In a nutshell: EMI is the water company (for agricultural and rural customers.) EMI leases much of the watershed in East Maui, they have been around forever, and control much of the surface water.
Minuses: EMI places signage at entry points to many public lands to which it may not actually have rights to control beyond its infrastructure. Farmers and environmentalists claim EMI dumps excess water it doesn’t use, and that streams beyond the diversion points are no longer healthy as a result of diverting too much water.
Sound-bite: “How do I know the difference between EMI owned, and State owned lands?”
Please be aware of unsafe high water or flash-flooding that can occur in North and East Maui streams. This note is found on many articles, if you have not read the flash flood page, taking a minute to do so could save your life.
Portions of many nature hikes in North and East Maui cross or are directly on EMI easements leased from the government:
East Maui Irrigation Co. Ltd., one of the oldest subsidiaries of Alexander and Baldwin, Inc. and has land holdings in the heart of East Maui Watershed. Like all the partners, EMI is concerned about protection of the rainforest.
EMI supplies water from the East Maui Watershed to the County of Maui Department of Water Supply for Upcountry domestic and agricultural consumers and Hawaiian Commercial & Sugar Company for sugar cane cultivation on 37,000 acres. It began in 1876 when construction started on the Hamakua ditch, built by Hawaiian sugar pioneers Samuel T. Alexander and Henry P. Baldwin. Today, EMI encompasses 74 miles of ditch and tunnels, numerous pipes and flumes, capable of collecting and transporting 450 million gallons per day. EMI also maintains 7 reservoirs that hold up to 274 million gallons. (source: EMI)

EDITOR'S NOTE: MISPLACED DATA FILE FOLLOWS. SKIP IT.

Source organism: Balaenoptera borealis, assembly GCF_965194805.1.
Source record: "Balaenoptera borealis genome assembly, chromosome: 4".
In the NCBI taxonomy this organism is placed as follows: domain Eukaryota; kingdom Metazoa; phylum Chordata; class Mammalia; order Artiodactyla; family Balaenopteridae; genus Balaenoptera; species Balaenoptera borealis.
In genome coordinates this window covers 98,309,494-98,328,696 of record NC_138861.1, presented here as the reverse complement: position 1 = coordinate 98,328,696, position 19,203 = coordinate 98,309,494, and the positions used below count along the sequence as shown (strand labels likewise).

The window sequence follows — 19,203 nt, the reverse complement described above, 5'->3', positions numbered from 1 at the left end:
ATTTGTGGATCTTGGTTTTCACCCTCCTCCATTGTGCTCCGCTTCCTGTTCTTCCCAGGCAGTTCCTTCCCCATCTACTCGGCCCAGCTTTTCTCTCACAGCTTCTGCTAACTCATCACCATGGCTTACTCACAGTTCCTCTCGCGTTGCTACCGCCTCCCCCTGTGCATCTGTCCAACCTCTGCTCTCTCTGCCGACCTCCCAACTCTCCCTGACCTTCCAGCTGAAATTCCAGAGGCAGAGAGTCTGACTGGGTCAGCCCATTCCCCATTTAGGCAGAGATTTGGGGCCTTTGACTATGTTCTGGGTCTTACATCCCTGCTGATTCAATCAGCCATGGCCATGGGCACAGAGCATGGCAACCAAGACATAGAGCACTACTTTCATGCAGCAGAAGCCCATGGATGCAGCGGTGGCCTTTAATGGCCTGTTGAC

EMI owns the ditch system that diverts water from State-owned watershed land in North and East Maui, operating under original water leases issued by the government of the time (prior to Hawai’i statehood.) Since the expiration of the original leases has long passed, various entities of the State of Hawai’i have issued year-to-year revocable permits for EMI to continue operating the ditch system on State land.
History & Politics
There are legal battles over these permits, including between EMI and Native Hawai’ians, Taro growers, farmers and naturalists who have observed that much of this water, water they would like to be restored to the natural stream flow, is still being diverted long after the sugar industry has become a shadow of its former self. Some of these groups argue that the water is being dumped in an effort to retain control and claim rights to the principal source of water on Maui for future development.
There is no argument that significant power that comes with control of the water on our island; people wait years to get hooked up, and obtaining a water meter to your property increases the value of your land by six-figures. Also, the Iao aquifer where the County of Maui gets much of its domestic water, is currently being tapped at a rate faster than recharge – a rate which the State has mandated must be decreased. To meet this requirement and an ever increasing demand for water, Maui county purchases more and more water every year from EMI to supliment the domestic water system – the same water that already belongs to the people of Maui prior to entering the ditch system.
Trespassing or Not?